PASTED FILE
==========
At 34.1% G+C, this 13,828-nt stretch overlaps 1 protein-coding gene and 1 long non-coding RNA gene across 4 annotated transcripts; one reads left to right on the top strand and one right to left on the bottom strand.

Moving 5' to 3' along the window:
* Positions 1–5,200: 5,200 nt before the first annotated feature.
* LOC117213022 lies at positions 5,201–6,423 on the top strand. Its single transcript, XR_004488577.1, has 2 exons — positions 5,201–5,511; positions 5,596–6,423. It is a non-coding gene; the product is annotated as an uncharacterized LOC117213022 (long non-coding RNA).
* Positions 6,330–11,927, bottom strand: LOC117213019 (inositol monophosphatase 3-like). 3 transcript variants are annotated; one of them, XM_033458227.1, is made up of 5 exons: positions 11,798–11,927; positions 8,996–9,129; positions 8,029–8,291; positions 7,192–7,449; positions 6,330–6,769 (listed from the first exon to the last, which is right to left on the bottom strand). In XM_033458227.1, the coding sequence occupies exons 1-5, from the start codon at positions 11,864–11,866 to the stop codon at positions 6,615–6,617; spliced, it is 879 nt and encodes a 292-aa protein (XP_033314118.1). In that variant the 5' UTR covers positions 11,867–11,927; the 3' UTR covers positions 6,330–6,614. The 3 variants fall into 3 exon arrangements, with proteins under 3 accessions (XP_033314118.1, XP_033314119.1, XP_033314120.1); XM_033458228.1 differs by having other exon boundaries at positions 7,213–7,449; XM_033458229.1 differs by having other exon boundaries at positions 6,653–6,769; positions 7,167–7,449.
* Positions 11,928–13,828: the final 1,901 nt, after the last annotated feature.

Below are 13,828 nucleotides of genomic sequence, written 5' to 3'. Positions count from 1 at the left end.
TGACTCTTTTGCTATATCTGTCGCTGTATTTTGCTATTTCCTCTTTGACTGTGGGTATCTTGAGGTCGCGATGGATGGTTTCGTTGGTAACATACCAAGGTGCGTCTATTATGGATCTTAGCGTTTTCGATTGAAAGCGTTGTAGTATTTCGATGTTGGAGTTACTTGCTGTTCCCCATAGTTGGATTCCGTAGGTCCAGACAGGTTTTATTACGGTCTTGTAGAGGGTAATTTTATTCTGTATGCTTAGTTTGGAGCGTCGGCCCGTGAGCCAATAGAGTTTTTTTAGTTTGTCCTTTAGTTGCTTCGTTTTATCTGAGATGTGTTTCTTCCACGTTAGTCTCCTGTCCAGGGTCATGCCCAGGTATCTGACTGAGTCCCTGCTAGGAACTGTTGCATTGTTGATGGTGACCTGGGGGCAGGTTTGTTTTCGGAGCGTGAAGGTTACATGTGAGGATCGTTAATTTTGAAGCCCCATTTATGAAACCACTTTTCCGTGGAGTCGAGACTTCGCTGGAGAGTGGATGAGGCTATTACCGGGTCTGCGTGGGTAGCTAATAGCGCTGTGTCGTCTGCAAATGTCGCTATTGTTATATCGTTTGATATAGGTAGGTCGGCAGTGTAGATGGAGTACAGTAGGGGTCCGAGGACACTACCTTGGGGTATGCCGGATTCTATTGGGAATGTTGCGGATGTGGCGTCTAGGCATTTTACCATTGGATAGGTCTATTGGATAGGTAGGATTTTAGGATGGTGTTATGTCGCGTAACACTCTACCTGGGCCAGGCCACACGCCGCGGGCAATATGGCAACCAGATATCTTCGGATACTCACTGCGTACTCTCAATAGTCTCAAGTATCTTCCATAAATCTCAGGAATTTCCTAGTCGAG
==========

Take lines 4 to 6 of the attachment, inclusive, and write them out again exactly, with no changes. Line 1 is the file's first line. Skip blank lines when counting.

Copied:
* LOC117213022 lies at positions 5,201–6,423 on the top strand. Its single transcript, XR_004488577.1, has 2 exons — positions 5,201–5,511; positions 5,596–6,423. It is a non-coding gene; the product is annotated as an uncharacterized LOC117213022 (long non-coding RNA).
* Positions 6,330–11,927, bottom strand: LOC117213019 (inositol monophosphatase 3-like). 3 transcript variants are annotated; one of them, XM_033458227.1, is made up of 5 exons: positions 11,798–11,927; positions 8,996–9,129; positions 8,029–8,291; positions 7,192–7,449; positions 6,330–6,769 (listed from the first exon to the last, which is right to left on the bottom strand). In XM_033458227.1, the coding sequence occupies exons 1-5, from the start codon at positions 11,864–11,866 to the stop codon at positions 6,615–6,617; spliced, it is 879 nt and encodes a 292-aa protein (XP_033314118.1). In that variant the 5' UTR covers positions 11,867–11,927; the 3' UTR covers positions 6,330–6,614. The 3 variants fall into 3 exon arrangements, with proteins under 3 accessions (XP_033314118.1, XP_033314119.1, XP_033314120.1); XM_033458228.1 differs by having other exon boundaries at positions 7,213–7,449; XM_033458229.1 differs by having other exon boundaries at positions 6,653–6,769; positions 7,167–7,449.
* Positions 11,928–13,828: the final 1,901 nt, after the last annotated feature.